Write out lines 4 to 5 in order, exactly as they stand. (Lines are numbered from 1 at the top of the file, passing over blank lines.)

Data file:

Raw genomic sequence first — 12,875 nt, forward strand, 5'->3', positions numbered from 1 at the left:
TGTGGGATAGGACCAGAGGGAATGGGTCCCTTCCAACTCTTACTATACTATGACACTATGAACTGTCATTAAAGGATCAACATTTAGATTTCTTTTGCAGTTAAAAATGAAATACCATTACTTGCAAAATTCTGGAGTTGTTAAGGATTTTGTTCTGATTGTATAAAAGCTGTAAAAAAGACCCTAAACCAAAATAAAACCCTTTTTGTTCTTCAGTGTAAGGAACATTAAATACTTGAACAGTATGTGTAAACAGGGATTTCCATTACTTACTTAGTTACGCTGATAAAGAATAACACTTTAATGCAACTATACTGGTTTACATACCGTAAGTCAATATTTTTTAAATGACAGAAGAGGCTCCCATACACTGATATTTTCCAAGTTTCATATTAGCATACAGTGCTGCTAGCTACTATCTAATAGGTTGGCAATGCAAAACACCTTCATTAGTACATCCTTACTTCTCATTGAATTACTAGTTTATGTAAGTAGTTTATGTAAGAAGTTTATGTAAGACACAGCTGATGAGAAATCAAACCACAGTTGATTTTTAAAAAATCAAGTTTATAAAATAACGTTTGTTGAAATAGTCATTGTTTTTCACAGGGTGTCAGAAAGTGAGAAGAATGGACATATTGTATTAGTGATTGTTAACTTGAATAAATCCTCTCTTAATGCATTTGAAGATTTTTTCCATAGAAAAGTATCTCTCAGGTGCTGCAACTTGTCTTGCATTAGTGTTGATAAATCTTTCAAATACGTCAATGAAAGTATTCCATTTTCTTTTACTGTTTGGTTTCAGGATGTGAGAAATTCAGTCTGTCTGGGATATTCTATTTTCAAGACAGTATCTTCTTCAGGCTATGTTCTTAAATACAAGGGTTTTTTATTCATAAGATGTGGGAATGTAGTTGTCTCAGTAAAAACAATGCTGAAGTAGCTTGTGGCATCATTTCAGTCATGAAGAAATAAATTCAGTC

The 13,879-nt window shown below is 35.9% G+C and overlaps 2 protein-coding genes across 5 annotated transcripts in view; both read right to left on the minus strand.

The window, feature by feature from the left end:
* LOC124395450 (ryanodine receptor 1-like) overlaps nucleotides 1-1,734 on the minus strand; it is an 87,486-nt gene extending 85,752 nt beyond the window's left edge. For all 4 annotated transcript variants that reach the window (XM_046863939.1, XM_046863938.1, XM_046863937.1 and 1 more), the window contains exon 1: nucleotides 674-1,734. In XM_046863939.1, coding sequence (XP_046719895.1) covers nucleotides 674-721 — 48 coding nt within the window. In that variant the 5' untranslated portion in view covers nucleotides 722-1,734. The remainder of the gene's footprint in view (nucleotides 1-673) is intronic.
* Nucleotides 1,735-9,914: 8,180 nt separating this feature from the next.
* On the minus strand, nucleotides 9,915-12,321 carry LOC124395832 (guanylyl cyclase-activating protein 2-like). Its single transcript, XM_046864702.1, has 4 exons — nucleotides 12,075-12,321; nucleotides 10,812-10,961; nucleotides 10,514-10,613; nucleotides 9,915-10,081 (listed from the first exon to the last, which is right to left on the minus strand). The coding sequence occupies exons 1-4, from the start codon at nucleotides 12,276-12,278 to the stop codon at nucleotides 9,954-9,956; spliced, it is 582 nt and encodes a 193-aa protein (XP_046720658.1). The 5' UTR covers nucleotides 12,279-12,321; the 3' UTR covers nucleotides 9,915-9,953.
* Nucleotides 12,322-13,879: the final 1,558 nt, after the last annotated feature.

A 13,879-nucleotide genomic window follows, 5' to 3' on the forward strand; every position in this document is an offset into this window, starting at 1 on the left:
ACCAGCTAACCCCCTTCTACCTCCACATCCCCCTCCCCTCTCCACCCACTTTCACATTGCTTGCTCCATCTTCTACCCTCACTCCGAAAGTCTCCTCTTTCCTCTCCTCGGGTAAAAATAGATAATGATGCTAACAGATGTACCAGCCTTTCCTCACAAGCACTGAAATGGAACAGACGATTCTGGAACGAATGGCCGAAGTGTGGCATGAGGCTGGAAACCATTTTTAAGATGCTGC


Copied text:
The window, feature by feature from the left end:
* LOC124395450 (ryanodine receptor 1-like) overlaps nucleotides 1-1,734 on the minus strand; it is an 87,486-nt gene extending 85,752 nt beyond the window's left edge. For all 4 annotated transcript variants that reach the window (XM_046863939.1, XM_046863938.1, XM_046863937.1 and 1 more), the window contains exon 1: nucleotides 674-1,734. In XM_046863939.1, coding sequence (XP_046719895.1) covers nucleotides 674-721 — 48 coding nt within the window. In that variant the 5' untranslated portion in view covers nucleotides 722-1,734. The remainder of the gene's footprint in view (nucleotides 1-673) is intronic.